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I would like to have my blog run some JavaScript code when certain particular words are clicked on.

One approach would be to include "onClick" handlers in HTML elements within the posts and disable any filtering that would remove them, but that seems rather dangerous.

Another approach would be create a link whose address starts with a "#" and have a script watch for a changing address suffix, but that seems rather hokey.

A third approach would be to have a script scan through the DOM tree for a certain tag and bind events to any elements that contain it. That might work, though it would leave open the question of how to ensure that switching the editor between HTML and WYSIWYG mode won't gobble up any of the essential information from the annotations.

I suspect the right approach is to use shortcodes, but I'm just starting with WordPress and while I know Javascript, I don't know PHP.

I doubt I'm the first person who has tried to bind actions to particular words in a post, so I don't want to re-invent the wheel needlessly.

If I will want to have many words run the same method, but assign a different string parameter value to each (e.g. I might want to attach the parameter "bird" to "robin", and "fish" to "guppy", so that clicking "robin" would run ClickedWord("bird") and clicking "guppy" would run ClickedWord("fish")) what would be the best approach to facilitate that?

  • @G.M.: I've edited again. Certainly I've seen various answers mentioning plug-ins, but if they're considered off topic I don't have to mention them. At least on StackOverflow, a common theme that comes up a lot is people asking how to do something without considering the question of whether they could accomplish their goals better in some other way, so I was trying to be open to whatever approach will best solve the problem. – supercat Sep 21 '14 at 4:10
  • Answering by suggesting plugings is fine here too. Asking for plugins is considered like a "shopping question" that IIRC is off topic in SO too. – gmazzap Sep 21 '14 at 4:21
  • +1 for the effort shown by editing the question more than once to make it fit our site rules. To show my appreciation I answered your Q too. – gmazzap Sep 21 '14 at 5:41
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Let's assume you have a javascript like this:

function clickedTag( tag ) {
  var d = new Date(); 
  console.log( 'A word with tag ' + tag + 'has been cliked at ' + d.toDateString() );
}

And in your post you have this sentence:

The quick brown fox jumps over the lazy dog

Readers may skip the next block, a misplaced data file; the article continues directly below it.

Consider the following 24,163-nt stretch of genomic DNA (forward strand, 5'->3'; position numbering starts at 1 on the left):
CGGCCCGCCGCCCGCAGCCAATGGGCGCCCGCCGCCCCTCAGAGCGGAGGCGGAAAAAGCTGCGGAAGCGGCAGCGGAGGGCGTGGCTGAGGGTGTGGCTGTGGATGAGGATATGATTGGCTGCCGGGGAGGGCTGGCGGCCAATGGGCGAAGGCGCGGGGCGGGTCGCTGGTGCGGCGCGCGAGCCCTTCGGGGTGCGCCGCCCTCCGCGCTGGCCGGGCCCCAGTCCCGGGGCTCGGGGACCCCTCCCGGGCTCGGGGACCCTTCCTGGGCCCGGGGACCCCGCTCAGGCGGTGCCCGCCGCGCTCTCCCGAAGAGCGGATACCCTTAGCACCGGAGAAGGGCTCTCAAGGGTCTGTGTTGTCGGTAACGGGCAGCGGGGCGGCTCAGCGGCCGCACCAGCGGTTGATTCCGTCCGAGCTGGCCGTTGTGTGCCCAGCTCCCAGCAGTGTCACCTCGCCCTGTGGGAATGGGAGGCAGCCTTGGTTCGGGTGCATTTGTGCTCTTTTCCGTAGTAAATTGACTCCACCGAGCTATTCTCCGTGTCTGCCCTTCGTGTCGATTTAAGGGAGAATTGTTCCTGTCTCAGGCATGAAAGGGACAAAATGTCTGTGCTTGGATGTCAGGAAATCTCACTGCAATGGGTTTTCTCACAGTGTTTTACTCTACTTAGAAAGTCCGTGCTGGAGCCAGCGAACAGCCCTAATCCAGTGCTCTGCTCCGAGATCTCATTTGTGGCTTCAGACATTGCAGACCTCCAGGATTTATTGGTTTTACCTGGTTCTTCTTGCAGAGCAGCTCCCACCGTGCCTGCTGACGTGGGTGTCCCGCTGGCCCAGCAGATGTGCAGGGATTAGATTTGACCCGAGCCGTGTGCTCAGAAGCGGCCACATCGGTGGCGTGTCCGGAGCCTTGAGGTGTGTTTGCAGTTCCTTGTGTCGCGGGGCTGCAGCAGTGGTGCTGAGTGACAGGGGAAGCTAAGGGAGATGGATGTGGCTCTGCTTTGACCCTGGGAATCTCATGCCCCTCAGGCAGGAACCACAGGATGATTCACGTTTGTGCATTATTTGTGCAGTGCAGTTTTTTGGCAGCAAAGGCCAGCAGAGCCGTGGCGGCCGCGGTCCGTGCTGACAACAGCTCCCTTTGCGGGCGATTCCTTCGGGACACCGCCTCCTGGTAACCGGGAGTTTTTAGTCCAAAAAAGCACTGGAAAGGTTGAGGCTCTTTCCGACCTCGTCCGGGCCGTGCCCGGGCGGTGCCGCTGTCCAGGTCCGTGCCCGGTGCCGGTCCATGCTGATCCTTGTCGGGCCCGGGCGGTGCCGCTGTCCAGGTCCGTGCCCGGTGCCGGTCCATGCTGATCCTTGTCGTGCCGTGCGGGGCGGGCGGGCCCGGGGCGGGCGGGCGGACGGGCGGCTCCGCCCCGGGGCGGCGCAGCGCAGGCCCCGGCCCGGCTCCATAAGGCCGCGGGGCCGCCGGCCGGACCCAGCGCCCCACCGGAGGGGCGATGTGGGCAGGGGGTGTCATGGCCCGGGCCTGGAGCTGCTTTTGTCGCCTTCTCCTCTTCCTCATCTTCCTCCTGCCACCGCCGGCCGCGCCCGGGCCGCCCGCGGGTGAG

And you want that the javascript clickedTag( "pet" ); will run when users click the word "dog".

Probably the right approach on javascript side is write a single function with help of data attributes, something like:

The quick brown fox jumps over the lazy <span class="click-tag" data-tag="pet">dog</span>

and the javascript:

jQuery(document).on( 'click', 'span.click-tag', function(e) {
  e.preventDefault();
  var tag = jQuery(this).data('tag');
  if ( typeof tag === 'string' && tag !== '' ) {
    return clickedTag( jQuery(this).data('tag') );
  }
});

So, using a single tiny function you are able to run your javascript function with any word, and the word itself is not related to the parameter passed to function.

So far, so good. However this has nothing to do with WordPress, and yes, adding that tag to post content brings some problems you explained in OP and also manually adding the span code for every word where you need can be hard if you have a lot of posts and a lot of words that needs to be "tagged".

But, yes, shortcodes can be a solution.

Just take one of the examples in the add_shortcode docs in Codex and modify it a bit:

function my_first_shortcode( $atts, $word='' ) {
  $atts = shortcode_atts( array ( 'tag' => '' ), $atts );
  $format = '<span class="click-tag" data-tag="%s">' . esc_html( $word ) . '</span>';
  return sprintf( $format, esc_attr( $atts['tag'] ) );
}

add_shortcode( 'clicktag', 'my_first_shortcode' );

Once you have this few lines of PHP in your functions.php or in a plugin file, you will able to use the shortcode 'clicktag' in your posts, e.g. you can write

The quick brown fox jumps over the lazy [clicktag tag="pet"]dog[/clicktag]

and the span with the data attribute will wrap the word "dog" in your post.

Combine that with the jQuery function posted above and you are done.

Note that the javascript I posted and also your javascript code (the function clickedTag in this example) should be enqueued in the pages using wp_enqueue_script. A convenient way is to call wp_enqueue_script inside the shortcode callback (my_first_shortcode PHP function, in example above).

Finally, you would probably want to use the class 'click-tag' to style the span, and let users understand they are clickable.

In this Gist you'll find a working, ready-to-install plugin (just download the 2 files and put them in a folder inside your plugin folder) that contains a just a little modified version of code I posted here.

Only thing left to do is write the real javascript code for clickedTag function, but that will not be covered here.

  • Thanks. I'll have to give that a try. Do you think the shortcodes approach is the best way to go? Also, I was wondering if there is any nice way to use WordPress to manage Javascript files as opposed to having to edit them locally and then ftp them to the site? Posting Javascript code within a widget seems like it would work, but I think performance would be better if I could create a page with the Javascript and mark it so that it wouldn't appear on the "page list" and would just be sent directly without the normal header. Do you know if there's an easy way to do that? – supercat Sep 21 '14 at 21:01

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